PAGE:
For a quicker version of this, I replaced the roasted poblano chiles with a chipotle chile in adobo sauce (which I always have in the freezer, because I never use up a whole can), and omitted the potatoes. This creamy, smokey, spicy chard cooked up in the same time it took to warm up tortillas and some Lonesome Whistle beans I had cooked over the weekend, turning mundane bean tacos into an inspired meal.

Chard and Chipotle Tacos
(serves four)
chard topping
1 bunch chard
1 large onion
2 Tbsp canola oil
1 chipotle chile in adobo sauce, diced (freeze the remaining chiles from the can on a saran wrap covered baking sheet and transfer to a ziplock bag for long term freezer storage)
1/2 cup creme fraiche or sour cream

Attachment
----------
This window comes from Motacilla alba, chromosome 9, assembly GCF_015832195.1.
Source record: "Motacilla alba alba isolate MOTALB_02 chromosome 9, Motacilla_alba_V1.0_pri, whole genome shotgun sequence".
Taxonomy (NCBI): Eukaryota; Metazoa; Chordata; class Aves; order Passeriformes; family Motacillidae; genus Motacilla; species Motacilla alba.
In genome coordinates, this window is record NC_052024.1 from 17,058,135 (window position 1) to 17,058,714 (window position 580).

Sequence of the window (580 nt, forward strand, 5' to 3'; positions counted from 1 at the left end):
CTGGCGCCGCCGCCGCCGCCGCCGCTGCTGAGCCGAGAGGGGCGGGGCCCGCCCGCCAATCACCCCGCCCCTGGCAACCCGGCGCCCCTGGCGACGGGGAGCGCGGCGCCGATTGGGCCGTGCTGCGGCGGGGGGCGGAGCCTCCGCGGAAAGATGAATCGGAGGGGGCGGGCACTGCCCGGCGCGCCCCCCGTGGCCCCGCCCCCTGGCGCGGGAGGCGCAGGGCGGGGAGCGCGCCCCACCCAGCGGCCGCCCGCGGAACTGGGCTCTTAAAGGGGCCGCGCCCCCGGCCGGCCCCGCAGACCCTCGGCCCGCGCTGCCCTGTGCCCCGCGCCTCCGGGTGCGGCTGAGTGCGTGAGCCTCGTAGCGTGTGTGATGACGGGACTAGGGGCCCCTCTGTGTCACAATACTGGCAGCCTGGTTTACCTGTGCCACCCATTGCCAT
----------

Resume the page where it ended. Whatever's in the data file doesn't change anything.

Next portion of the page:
salt to taste

for the tacos
corn tortillas
cooked pinto beans
rice (optional)
avocado slices

1. Set some rice to cook and start heating up the cooked beans. Peel and chop the onion. Heat a large skillet over medium heat, add the oil and when it starts to shimmer, add the onions. Cook the onions with a pinch of salt, stirring occasionally, for about 10 minutes until they are soft and have started to brown.

2. While the onions are browning, rinse the chard leaves, trim off the tips of the stems, and then cut the remaining stems from the leaves. Slice the stems into 1/4 inch slices and reserve. Slice the leaves into 1/4 inch slices and reserve. When the onions have started to brown, add the chard stems and a pinch of salt and continue cooking. Meanwhile, slice the avocado and start warming the tortillas. After about 5 minutes, when the chard stems are soft, add the chard leaves and another pinch of salt. Cook for a minute, then add in the chipotle chile. Cook for another minute or so until the chard leaves are soft, then add in the creme fraiche. Cook for another minute to warm and incorporate the creme fraiche, then remove from the heat.